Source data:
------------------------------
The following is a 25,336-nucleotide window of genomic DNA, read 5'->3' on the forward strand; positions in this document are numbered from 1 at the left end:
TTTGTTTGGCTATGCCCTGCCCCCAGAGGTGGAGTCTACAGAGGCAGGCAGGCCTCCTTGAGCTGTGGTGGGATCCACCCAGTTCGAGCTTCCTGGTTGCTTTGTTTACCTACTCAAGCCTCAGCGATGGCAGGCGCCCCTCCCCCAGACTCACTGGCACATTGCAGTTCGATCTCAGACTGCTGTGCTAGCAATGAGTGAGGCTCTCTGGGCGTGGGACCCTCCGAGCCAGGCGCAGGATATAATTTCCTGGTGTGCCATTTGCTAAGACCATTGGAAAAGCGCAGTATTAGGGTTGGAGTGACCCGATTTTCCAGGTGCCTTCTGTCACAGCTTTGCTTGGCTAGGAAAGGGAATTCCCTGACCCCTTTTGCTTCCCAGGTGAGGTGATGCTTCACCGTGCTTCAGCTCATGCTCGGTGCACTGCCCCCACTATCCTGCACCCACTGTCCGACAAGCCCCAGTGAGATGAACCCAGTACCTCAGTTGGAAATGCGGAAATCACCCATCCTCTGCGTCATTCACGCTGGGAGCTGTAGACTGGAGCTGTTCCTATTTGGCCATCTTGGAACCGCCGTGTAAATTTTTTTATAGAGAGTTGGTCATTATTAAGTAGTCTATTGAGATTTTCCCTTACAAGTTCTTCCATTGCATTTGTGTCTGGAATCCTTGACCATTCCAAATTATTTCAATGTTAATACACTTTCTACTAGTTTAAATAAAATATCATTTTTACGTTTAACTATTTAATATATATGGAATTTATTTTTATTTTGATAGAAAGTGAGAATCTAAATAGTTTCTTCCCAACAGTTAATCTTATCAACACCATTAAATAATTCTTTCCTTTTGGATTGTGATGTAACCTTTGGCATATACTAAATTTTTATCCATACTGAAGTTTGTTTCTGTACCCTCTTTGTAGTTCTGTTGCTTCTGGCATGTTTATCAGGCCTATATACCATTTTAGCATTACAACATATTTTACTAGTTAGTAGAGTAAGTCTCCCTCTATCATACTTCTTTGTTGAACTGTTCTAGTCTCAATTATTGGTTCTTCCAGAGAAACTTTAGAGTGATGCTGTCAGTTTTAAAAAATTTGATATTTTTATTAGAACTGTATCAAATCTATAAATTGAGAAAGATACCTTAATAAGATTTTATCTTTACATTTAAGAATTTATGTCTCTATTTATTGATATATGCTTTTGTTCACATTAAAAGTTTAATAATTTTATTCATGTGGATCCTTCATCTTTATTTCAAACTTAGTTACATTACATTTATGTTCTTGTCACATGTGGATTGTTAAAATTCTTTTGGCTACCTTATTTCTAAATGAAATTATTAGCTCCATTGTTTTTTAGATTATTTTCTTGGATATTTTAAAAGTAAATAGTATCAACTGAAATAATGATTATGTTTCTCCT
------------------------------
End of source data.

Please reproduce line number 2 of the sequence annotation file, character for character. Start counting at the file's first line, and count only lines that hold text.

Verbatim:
TTTGTTTGGCTATGCCCTGCCCCCAGAGGTGGAGTCTACAGAGGCAGGCAGGCCTCCTTGAGCTGTGGTGGGATCCACCCAGTTCGAGCTTCCTGGTTGCTTTGTTTACCTACTCAAGCCTCAGCGATGGCAGGCGCCCCTCCCCCAGACTCACTGGCACATTGCAGTTCGATCTCAGACTGCTGTGCTAGCAATGAGTGAGGCTCTCTGGGCGTGGGACCCTCCGAGCCAGGCGCAGGATATAATTTCCTGGTGTGCCATTTGCTAAGACCATTGGAAAAGCGCAGTATTAGGGTTGGAGTGACCCGATTTTCCAGGTGCCTTCTGTCACAGCTTTGCTTGGCTAGGAAAGGGAATTCCCTGACCCCTTTTGCTTCCCAGGTGAGGTGATGCTTCACCGTGCTTCAGCTCATGCTCGGTGCACTGCCCCCACTATCCTGCACCCACTGTCCGACAAGCCCCAGTGAGATGAACCCAGTACCTCAGTTGGAAATGCGGAAATCACCCATCCTCTGCGTCATTCACGCTGGGAGCTGTAGACTGGAGCTGTTCCTATTTGGCCATCTTGGAACCGCCGTGTAAATTTTTTTATAGAGAGTTGGTCATTATTAAGTAGTCTATTGAGATTTTCCCTTACAAGTTCTTCCATTGCATTTGTGTCTGGAATCCTTGACCATTCCAAATTATTTCAATGTTAATACACTTTCTACTAGTTTAAATAAAATATCATTTTTACGTTTAACTATTTAATATATATGGAATTTATTTTTATTTTGATAGAAAGTGAGAATCTAAATAGTTTCTTCCCAACAGTTAATCTTATCAACACCATTAAATAATTCTTTCCTTTTGGATTGTGATGTAACCTTTGGCATATACTAAATTTTTATCCATACTGAAGTTTGTTTCTGTACCCTCTTTGTAGTTCTGTTGCTTCTGGCATGTTTATCAGGCCTATATACCATTTTAGCATTACAACATATTTTACTAGTTAGTAGAGTAAGTCTCCCTCTATCATACTTCTTTGTTGAACTGTTCTAGTCTCAATTATTGGTTCTTCCAGAGAAACTTTAGAGTGATGCTGTCAGTTTTAAAAAATTTGATATTTTTATTAGAACTGTATCAAATCTATAAATTGAGAAAGATACCTTAATAAGATTTTATCTTTACATTTAAGAATTTATGTCTCTATTTATTGATATATGCTTTTGTTCACATTAAAAGTTTAATAATTTTATTCATGTGGATCCTTCATCTTTATTTCAAACTTAGTTACATTACATTTATGTTCTTGTCACATGTGGATTGTTAAAATTCTTTTGGCTACCTTATTTCTAAATGAAATTATTAGCTCCATTGTTTTTTAGATTATTTTCTTGGATATTTTAAAAGTAAATAGTATCAACTGAAATAATGATTATGTTTCTCCT